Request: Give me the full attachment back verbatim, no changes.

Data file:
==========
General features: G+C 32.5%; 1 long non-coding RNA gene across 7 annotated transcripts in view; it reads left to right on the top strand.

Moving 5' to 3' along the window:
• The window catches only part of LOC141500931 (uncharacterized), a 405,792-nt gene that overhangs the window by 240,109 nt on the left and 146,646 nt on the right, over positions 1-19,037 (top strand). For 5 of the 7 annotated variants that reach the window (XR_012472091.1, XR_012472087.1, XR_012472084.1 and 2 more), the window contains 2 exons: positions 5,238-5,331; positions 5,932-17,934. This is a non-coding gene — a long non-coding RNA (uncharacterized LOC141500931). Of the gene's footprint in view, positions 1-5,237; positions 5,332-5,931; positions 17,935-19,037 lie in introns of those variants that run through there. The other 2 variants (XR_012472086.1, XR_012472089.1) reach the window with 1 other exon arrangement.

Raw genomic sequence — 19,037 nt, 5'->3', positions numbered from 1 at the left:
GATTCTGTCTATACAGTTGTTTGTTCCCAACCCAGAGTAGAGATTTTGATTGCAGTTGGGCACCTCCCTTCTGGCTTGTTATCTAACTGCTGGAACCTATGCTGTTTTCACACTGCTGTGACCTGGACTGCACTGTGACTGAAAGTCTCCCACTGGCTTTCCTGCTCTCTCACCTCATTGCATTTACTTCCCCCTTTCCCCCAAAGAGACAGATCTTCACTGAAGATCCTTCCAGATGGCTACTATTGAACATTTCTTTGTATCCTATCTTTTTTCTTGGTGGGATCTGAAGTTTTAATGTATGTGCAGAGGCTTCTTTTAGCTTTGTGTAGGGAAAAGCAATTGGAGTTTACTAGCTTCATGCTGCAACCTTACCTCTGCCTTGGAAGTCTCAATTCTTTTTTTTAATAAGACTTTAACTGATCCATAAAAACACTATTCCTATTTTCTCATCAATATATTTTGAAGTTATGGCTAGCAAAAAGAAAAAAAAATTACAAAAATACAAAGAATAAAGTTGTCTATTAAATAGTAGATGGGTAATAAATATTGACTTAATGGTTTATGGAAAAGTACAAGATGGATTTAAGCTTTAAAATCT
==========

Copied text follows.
General features: G+C 32.5%; 1 long non-coding RNA gene across 7 annotated transcripts in view; it reads left to right on the top strand.

Moving 5' to 3' along the window:
• The window catches only part of LOC141500931 (uncharacterized), a 405,792-nt gene that overhangs the window by 240,109 nt on the left and 146,646 nt on the right, over positions 1-19,037 (top strand). For 5 of the 7 annotated variants that reach the window (XR_012472091.1, XR_012472087.1, XR_012472084.1 and 2 more), the window contains 2 exons: positions 5,238-5,331; positions 5,932-17,934. This is a non-coding gene — a long non-coding RNA (uncharacterized LOC141500931). Of the gene's footprint in view, positions 1-5,237; positions 5,332-5,931; positions 17,935-19,037 lie in introns of those variants that run through there. The other 2 variants (XR_012472086.1, XR_012472089.1) reach the window with 1 other exon arrangement.

Raw genomic sequence — 19,037 nt, 5'->3', positions numbered from 1 at the left:
GATTCTGTCTATACAGTTGTTTGTTCCCAACCCAGAGTAGAGATTTTGATTGCAGTTGGGCACCTCCCTTCTGGCTTGTTATCTAACTGCTGGAACCTATGCTGTTTTCACACTGCTGTGACCTGGACTGCACTGTGACTGAAAGTCTCCCACTGGCTTTCCTGCTCTCTCACCTCATTGCATTTACTTCCCCCTTTCCCCCAAAGAGACAGATCTTCACTGAAGATCCTTCCAGATGGCTACTATTGAACATTTCTTTGTATCCTATCTTTTTTCTTGGTGGGATCTGAAGTTTTAATGTATGTGCAGAGGCTTCTTTTAGCTTTGTGTAGGGAAAAGCAATTGGAGTTTACTAGCTTCATGCTGCAACCTTACCTCTGCCTTGGAAGTCTCAATTCTTTTTTTTAATAAGACTTTAACTGATCCATAAAAACACTATTCCTATTTTCTCATCAATATATTTTGAAGTTATGGCTAGCAAAAAGAAAAAAAAATTACAAAAATACAAAGAATAAAGTTGTCTATTAAATAGTAGATGGGTAATAAATATTGACTTAATGGTTTATGGAAAAGTACAAGATGGATTTAAGCTTTAAAATCT